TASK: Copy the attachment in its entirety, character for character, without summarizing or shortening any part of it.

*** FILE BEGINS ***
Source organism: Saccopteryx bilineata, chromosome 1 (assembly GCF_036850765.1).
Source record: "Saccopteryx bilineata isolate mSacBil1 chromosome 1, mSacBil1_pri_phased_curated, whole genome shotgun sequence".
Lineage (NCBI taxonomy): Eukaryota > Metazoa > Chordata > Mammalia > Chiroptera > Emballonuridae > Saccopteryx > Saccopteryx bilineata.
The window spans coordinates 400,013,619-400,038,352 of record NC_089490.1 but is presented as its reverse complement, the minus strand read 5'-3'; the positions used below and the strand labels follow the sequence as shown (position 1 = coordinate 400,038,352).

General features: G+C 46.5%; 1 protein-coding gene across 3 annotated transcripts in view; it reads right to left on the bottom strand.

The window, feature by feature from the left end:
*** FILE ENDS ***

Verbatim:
Source organism: Saccopteryx bilineata, chromosome 1 (assembly GCF_036850765.1).
Source record: "Saccopteryx bilineata isolate mSacBil1 chromosome 1, mSacBil1_pri_phased_curated, whole genome shotgun sequence".
Lineage (NCBI taxonomy): Eukaryota > Metazoa > Chordata > Mammalia > Chiroptera > Emballonuridae > Saccopteryx > Saccopteryx bilineata.
The window spans coordinates 400,013,619-400,038,352 of record NC_089490.1 but is presented as its reverse complement, the minus strand read 5'-3'; the positions used below and the strand labels follow the sequence as shown (position 1 = coordinate 400,038,352).

General features: G+C 46.5%; 1 protein-coding gene across 3 annotated transcripts in view; it reads right to left on the bottom strand.

The window, feature by feature from the left end: